MARIT STINUS-CABUGON

LAST May, President Rodrigo Duterte declared Boracay island — a tourist zone since 1978 by presidential proclamation — an agrarian reform area. A few days ago, the President personally distributed certificates of land ownership (CLOA) to members of the local indigenous community. Forty-five families became owners of a total 3.2064 hectares (has) of the famous Boracay island.

This must have been the country’s fastest agrarian reform process — it took only about six months from the time Boracay was placed under agrarian reform to the distribution of CLOAs!

Of course, Aklan in general and Boracay in particular are not agrarian reform hotspots unlike Negros, where the hacienda economy continues to provide a fertile ground for social unrest and violence. As mentioned in earlier columns, Negros Occidental accounts for about a fifth of the land area yet to be distributed to land reform beneficiaries nationwide. Some 100,000 has of agricultural land, mostly planted to sugar cane, are still to be redistributed to landless farmers in Negros Occidental.

If Budget Secretary Benjamin Diokno had his way, these lands would never be distributed. He blames the agriculture sector’s low productivity and negligible growth on the agrarian reform program. “We have turned big land estates into small farms,” Diokno said. “You don’t have the benefit of economies of scale…[which] is very important in agriculture. You need large farms so you can mechanize, use modern seeds, so to me that is the biggest drawback in agriculture.” (Business Mirror, Oct. 3, 2018)

Yet, despite the large plantations, Negros’ “sugarlandia” is unable to meet demand and at a competitive price. This affects the productivity of businesses that depend on sugar. Coca-Cola was forced to switch from imported high fructose corn syrup to locally produced sugar as a result of last year’s campaign against the company and boycott of its products led personally by Negros Occidental Gov. Alfredo Marañon, Jr. However, the sugar planters couldn’t supply the volume needed by Coca-Cola and the latter had to cut production of its Coca-Cola Classic.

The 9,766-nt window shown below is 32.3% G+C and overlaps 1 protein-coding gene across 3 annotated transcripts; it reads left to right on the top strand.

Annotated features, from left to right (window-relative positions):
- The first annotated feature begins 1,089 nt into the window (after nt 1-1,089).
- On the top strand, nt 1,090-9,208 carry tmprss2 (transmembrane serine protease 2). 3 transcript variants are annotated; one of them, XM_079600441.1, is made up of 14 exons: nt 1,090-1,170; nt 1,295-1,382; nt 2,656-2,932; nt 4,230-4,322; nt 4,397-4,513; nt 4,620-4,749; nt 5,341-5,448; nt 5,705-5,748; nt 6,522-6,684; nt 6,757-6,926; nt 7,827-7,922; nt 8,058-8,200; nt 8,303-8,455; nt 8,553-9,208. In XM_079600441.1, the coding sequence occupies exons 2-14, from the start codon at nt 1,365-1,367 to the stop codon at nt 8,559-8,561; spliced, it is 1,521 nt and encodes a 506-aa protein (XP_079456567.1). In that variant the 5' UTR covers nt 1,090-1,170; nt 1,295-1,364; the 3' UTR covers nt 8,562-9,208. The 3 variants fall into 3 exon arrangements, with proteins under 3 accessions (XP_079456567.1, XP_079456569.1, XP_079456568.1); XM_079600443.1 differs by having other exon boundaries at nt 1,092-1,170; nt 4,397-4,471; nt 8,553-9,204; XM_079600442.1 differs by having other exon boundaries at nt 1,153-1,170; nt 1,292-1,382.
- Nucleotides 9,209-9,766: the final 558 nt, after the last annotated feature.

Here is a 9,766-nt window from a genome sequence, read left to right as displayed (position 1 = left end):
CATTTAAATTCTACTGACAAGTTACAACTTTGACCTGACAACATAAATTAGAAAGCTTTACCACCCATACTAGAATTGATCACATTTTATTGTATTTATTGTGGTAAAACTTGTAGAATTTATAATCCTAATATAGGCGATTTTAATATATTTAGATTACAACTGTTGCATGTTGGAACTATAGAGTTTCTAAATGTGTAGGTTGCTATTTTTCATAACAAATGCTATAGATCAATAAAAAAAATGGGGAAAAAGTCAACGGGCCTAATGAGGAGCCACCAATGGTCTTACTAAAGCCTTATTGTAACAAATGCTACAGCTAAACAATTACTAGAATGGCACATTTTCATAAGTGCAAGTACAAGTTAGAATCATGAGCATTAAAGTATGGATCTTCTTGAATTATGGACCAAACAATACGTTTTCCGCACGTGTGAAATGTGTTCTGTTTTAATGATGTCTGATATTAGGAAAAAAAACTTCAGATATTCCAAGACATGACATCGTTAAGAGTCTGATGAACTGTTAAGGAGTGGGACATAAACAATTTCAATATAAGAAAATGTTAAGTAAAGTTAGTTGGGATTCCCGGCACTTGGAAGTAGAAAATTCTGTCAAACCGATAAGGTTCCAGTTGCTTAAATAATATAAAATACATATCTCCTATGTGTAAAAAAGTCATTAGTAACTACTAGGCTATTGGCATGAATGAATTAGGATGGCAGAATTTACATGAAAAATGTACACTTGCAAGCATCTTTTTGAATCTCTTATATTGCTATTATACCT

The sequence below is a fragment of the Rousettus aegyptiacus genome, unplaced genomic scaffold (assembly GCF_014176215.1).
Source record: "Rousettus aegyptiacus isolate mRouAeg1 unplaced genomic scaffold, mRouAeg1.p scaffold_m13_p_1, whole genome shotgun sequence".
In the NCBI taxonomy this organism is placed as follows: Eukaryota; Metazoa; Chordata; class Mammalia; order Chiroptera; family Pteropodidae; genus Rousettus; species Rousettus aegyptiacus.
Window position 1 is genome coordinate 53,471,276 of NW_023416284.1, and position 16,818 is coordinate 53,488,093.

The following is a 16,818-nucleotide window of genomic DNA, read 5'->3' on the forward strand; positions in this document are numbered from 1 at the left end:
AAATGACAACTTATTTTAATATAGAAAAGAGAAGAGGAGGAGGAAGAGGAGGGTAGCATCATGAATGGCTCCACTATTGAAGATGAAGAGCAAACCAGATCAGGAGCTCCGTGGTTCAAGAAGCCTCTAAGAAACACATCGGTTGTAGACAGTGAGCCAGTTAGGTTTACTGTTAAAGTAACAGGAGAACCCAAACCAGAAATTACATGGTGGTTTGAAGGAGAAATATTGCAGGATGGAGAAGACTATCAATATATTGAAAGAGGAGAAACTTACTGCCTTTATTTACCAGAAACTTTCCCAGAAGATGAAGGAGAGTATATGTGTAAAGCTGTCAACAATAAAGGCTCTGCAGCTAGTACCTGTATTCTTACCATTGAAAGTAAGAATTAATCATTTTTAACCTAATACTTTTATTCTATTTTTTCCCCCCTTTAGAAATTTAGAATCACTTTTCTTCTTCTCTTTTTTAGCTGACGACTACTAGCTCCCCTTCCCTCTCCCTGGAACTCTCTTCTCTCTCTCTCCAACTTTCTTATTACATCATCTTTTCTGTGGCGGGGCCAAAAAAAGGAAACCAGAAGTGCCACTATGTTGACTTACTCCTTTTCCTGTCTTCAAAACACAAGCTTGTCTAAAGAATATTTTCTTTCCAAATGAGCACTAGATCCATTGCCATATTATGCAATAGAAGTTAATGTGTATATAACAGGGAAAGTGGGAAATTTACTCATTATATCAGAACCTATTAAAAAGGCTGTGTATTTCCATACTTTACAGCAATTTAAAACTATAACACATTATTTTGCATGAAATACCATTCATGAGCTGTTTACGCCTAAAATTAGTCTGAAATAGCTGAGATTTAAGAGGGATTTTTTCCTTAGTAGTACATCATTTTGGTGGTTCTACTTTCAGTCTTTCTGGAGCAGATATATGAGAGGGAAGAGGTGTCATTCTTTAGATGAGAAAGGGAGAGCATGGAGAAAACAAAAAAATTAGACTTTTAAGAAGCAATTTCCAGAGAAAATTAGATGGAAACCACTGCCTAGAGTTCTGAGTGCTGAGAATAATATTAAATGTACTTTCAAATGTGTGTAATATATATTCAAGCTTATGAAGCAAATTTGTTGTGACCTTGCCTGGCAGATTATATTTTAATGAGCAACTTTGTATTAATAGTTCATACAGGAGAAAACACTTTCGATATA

In short, the "economies of scale" of Negros’ sugarlandia, government support and protection, the low wages and poor working conditions notwithstanding, a modern, competitive sugar industry has failed to materialize.

Instead, we continue to see agrarian-related violence. Yes, we can blame the communist New People’s Army for ambushes and liquidations. We can blame legal front organizations for manipulating poor people. But most of all we should blame the government for doing too little too late to address the real problem. If illegal discharge of sewage could trigger an unprecedented fast CLOA distribution in Boracay, the killing of nine farmers and the poor performance of Negros’ sugarlandia in general ought to trigger the expeditious, long overdue implementation of agrarian reform in Negros Occidental.

I am not advocating for an agrarian revolution. The so-called just compensation serves a higher purpose than mere compensation for expropriation of assets. We cannot correct an injustice by causing another. Promoting one person’s rights shouldn’t come at the expense of someone else’s. The violence and injustice must stop somewhere if we want to end insurgency for good.

Sadly, the opposite seems to be happening.

In the aftermath of the October 20 Sagay massacre of nine hacienda workers, lawyer Benjamin Ramos, who was assisting the families of the victims, was gunned down in Kabankalan City on November 6. Ramos was also a lawyer for the suspected NPA members known as the Mabinay 6 who were arrested on March 3 in Mabinay, Negros Occidental.

Also on November 6, 29-year-old habal-habal driver Marcos Libre and 51-year-old farmer Mario Umandac, were, according to the police, “shot for no apparent reason” in Guihulngan City, Negros Oriental (Visayan Daily Star). Two days earlier, Corporal Rex Derramas of the Philippine Army’s 12th Infantry Battalion, had been shot dead. On October 5, 24-year-old Lando Soreño of the CAFGU detachment of which Derramas was a deputy commander, suffered the same fate. The NPA’s Leonardo Panaligan Command (Central Negros) has claimed responsibility for the murder of the two soldiers. Both assassinations were carried out in Brgy. Mani-ak. The two civilian victims were from Mani-ak and had been shot while on their way home.

Still on November 6, farmers Apollonio Diosana, 44, and Temestokles Seit, Jr., 28, were shot dead in Brgy. Nagbinlod, Sta. Catalina, in the southern part of Negros Oriental, by what the Rachelle Mae Palang Command (NPA Southeast Negros) claims to be a paramilitary group. In apparent retaliation, the NPA killed a CAFGU member in Sitio Quadra, Brgy. Mantiquil, Siaton.

Mani-ak, Nagbinlod and Quadra are among the villages in Negros Oriental that have been plagued by insurgency-related violence for decades. In the past few years, violence started declining slowly but surely. The NPA lost ground.

For every killing, we take many steps backwards. For every killing, wounds are inflicted. These wounds will take a long time to heal, if they heal at all.